• GUADEC 2016: Core Days

    I’m having the opportunity to once again go to GUADEC. I’ve had many great discussions, There’s so many great people to meet here.

  • GNOME Turns 19, Debian Turns 23 Years Old

    There are at least two exciting Linux/open-source birthdays to celebrate this week.

    Yesterday marked 19 years since the GNOME desktop environment was founded by Miguel de Icaza and Federico Mena.

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today's leftovers

  • Refracta 8 Beta 2 Screenshot Tour
  • Please share the news! OpenMandriva Lx Project of the Week at SourceForge
    OpenMandriva Lx has been chosen by SourceForge to be among Projects of the Week August 22nd, 2016.
  • Ceph, Git, YaST, kernel update in Tumbleweed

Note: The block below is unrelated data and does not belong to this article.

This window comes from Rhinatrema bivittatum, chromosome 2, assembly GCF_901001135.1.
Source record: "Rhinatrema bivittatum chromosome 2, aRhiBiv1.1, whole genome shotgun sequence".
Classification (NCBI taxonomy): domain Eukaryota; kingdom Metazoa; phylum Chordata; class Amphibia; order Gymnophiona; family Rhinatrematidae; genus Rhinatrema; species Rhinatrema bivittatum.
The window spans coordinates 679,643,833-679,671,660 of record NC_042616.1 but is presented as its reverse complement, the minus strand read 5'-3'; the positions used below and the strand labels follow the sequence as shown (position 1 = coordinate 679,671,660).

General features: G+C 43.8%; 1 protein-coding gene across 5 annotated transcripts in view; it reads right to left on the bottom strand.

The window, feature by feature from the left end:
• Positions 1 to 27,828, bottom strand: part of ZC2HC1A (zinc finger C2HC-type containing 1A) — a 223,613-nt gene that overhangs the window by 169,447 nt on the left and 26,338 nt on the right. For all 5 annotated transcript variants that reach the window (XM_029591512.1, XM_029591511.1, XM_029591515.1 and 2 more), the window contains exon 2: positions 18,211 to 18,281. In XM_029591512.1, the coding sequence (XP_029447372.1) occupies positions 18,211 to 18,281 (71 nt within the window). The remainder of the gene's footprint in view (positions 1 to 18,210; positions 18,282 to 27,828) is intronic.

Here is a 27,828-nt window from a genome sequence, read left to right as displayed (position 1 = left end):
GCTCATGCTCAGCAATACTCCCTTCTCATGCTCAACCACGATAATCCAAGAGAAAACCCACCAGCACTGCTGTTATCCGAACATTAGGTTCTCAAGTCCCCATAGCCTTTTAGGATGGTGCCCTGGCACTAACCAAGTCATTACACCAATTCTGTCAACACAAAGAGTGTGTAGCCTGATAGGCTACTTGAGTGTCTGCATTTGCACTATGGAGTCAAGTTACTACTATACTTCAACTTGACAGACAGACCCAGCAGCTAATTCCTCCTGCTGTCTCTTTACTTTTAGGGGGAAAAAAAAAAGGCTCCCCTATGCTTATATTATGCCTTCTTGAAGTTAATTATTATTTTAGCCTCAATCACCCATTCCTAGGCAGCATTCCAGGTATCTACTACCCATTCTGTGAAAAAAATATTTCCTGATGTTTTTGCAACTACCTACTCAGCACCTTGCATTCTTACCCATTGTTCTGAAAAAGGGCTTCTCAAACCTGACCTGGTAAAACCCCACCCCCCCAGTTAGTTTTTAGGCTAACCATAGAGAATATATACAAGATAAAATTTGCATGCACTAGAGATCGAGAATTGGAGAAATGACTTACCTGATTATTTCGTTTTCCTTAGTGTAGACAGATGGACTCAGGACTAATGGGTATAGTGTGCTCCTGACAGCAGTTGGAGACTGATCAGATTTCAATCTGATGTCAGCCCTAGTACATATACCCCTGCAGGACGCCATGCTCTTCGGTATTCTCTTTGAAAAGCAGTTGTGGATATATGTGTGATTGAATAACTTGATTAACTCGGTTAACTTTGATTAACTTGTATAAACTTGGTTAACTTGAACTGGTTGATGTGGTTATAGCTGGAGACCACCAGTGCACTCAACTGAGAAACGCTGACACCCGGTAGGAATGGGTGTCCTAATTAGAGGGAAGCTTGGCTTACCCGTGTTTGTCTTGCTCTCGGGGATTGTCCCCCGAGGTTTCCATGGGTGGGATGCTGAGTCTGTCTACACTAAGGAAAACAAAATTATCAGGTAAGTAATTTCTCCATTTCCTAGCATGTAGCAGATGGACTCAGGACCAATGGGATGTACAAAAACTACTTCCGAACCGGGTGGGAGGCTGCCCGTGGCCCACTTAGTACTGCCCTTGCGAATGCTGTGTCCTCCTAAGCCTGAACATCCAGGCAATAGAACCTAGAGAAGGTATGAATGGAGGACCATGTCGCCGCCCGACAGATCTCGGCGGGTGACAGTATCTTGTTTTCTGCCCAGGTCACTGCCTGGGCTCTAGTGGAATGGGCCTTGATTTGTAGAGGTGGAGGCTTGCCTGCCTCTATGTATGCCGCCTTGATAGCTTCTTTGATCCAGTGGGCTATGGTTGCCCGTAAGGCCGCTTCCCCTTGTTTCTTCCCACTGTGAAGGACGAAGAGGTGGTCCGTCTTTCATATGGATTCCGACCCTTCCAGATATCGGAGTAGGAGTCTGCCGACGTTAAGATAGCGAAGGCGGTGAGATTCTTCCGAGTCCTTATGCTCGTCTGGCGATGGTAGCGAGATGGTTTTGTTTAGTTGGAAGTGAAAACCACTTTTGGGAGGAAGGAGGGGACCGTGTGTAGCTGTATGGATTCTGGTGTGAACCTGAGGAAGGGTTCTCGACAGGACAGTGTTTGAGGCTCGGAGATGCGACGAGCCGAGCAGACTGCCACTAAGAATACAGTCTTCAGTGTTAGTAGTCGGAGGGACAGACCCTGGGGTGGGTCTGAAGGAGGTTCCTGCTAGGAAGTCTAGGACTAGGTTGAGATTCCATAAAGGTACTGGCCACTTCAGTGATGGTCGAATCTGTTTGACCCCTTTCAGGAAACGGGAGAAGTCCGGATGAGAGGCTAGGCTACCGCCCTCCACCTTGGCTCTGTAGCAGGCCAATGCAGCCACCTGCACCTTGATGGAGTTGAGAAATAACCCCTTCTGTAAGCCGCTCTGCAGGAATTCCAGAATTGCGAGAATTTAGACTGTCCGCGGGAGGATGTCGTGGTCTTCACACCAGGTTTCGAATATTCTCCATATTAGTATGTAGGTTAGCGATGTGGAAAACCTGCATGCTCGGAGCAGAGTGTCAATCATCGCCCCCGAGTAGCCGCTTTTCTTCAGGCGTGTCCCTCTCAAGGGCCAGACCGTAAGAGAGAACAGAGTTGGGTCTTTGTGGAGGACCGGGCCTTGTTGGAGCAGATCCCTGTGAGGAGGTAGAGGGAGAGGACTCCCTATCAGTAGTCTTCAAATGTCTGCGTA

Four Tumbleweed snapshots were released since the last article and the snapshot of the week, 20160816, brought users a new version of gtk3 (3.20.8). Updated in the repositories for this snapshot was an updated version of yast2-auth-client (3.3.10). Cairo graphics fixed several bugs and Apache2 removed the omc xml config because the change log states it is “useless nowdays.” Snapshot 20160817 has several updates for the scalable storage platform ceph, which added an ability to reduce the constraints on resources required to build ceph and ceph-test packages. Git updated to version 2.9.3 and glib2 had several subpackages updated as did gnome-desktop. This snapshot caused quite a bit of chatter on the openSUSE Factory mailing list and serves as a reminder for people using openSUSE Tumbleweed to subscribed to the mailing list so they are aware of the updates.